Jupiter Nano

Tiny, high-performance computer that runs Linux or the NuttX real-time operating system

Sep 10, 2021

Connecting Jupiter Nano (running NuttX) to Wi-Fi

by Adam

Thank you

A huge thank-you to all the backers who made this campaign a success! As it draws to a close, we’ll be sending updates about more software for Jupiter Nano, our manufacturing process and status, and delivery estimates when we have them. Stay tuned!

And the board and accessories are all still available from Crowd Supply, at post-campaign prices. Boards to campaign backers will ship first, then we will ship to post-campaign backers after that.

Jupiter Nano, NuttX, and Wi-Fi

Today we’re going to dive into getting Jupiter Nano running NuttX onto a wireless network.

Until recently, that hasn’t been an easy task, as there is no WPA supplicant for NuttX yet. This is a piece of software that can handle the authentication with Wi-Fi access points. People have used specialized Wi-Fi modules made for embedded systems that connect through the SPI ports. These modules are special purpose computers that run closed-source software, are relatively expensive and hard to find, and also have fairly low performance.

NuttX has good wired Internet access though, with a high-performance TCP/IP stack. So what can we do? In one of the updates, we saw how to get Jupiter Nano on the Internet using an Ethernet over USB connection. Today we’ll show how to connect the Jupiter Nano to an inexpensive Raspberry Pi Zero W computer via Ethernet over USB. Raspberry Pi Zero W’s are available for $10-$25 from online retailers.

This solution will give you a small system running the NuttX Real Time Operating System and Linux, connected to the Internet with a very fast Wi-Fi connection.

See the Resources section below for more in depth information if you need it.

What you need

How to set it up

  1. Download the Raspbian SD card image

  2. Write the image to an SD card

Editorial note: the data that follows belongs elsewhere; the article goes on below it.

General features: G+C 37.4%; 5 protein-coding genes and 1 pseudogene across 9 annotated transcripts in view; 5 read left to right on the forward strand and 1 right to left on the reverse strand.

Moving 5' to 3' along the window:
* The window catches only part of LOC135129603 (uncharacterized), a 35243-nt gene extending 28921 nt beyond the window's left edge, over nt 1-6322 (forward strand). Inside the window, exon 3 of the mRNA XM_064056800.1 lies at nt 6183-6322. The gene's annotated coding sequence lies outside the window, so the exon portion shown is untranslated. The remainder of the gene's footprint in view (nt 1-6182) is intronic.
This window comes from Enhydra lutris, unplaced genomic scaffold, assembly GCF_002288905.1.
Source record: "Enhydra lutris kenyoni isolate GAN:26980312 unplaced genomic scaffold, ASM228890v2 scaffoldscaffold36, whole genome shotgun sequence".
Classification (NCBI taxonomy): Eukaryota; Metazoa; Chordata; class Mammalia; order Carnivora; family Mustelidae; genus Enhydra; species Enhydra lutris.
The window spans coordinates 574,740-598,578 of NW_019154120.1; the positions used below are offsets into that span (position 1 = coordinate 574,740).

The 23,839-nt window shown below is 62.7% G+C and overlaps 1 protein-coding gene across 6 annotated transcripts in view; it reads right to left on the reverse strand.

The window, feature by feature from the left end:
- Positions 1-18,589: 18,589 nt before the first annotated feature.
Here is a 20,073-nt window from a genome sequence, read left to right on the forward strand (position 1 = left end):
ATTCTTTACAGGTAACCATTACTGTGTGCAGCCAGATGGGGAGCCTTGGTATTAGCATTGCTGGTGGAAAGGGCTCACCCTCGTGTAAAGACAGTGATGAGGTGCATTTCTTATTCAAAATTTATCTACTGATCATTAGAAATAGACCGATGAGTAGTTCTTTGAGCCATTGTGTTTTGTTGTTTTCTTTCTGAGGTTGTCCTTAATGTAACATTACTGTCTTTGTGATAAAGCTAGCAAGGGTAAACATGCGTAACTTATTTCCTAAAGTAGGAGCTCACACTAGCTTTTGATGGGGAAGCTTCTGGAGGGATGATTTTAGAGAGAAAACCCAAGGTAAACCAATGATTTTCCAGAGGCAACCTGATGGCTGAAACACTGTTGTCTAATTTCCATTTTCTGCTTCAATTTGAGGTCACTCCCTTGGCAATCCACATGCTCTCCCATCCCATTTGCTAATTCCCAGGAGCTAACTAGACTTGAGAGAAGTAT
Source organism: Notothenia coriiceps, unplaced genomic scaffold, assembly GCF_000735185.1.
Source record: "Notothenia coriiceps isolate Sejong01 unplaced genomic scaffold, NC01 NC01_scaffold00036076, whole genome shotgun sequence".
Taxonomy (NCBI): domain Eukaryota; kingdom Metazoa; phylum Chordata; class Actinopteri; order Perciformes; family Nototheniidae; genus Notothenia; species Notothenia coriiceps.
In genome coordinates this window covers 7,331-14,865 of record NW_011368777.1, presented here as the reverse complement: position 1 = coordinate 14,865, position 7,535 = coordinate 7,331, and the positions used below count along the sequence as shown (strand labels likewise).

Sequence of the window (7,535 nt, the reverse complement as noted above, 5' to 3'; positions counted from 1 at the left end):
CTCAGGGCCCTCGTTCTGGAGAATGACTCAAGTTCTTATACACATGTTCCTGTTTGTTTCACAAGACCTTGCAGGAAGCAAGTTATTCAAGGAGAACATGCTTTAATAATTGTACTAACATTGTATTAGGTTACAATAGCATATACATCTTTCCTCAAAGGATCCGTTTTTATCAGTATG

3. Download and install Balena Etcher - this is a program that can write SD Card images

  4. Download and write the Starcat Apache NuttX image

  5. Configure the Raspberry Pi Zero W to…

    1. Connect to your Wi-Fi network

      • Create a file on the root partition called /etc/wpa_supplicant/wpa_supplicant.conf. Put the following text in it, changing the country, Wi-Fi ssid, and psk (password) to the ones for your network (if you are in the USA, your code is US):

            ctrl_interface=DIR=/var/run/wpa_supplicant GROUP=netdev
            country=<Insert 2 letter ISO 3166-1 country code here>
             ssid="<Name of your wireless LAN>"
             psk="<Password for your wireless LAN>"

        (More info: Raspberry Pi documentation: Configuring Networking

    2. Route TCP/IP packets

      Edit the file on the rootfs volume called /etc/sysctl.conf; uncomment the following line:


      So it reads:


      Save the file.

    3. Be a USB host (instead of the default, being a USB device)

      Edit the file cmdline.txt on the root directory of boot partition to read:

      console=serial0,115200 console=tty1 root=PARTUUID=1e787c50-02 rootfstype=ext4 elevator=deadline fsck.repair=yes rootwait modules-load=dwc2,cdc_ether,usbnet

      This loads the following Linux driver loadable modules: cdc_ether and usbnet, needed to do Ethernet over USB.

    4. Use USB network devices

      Now copy the usbnet Linux driver loadable module usbnet.ko to the following directory on the rootfs partition: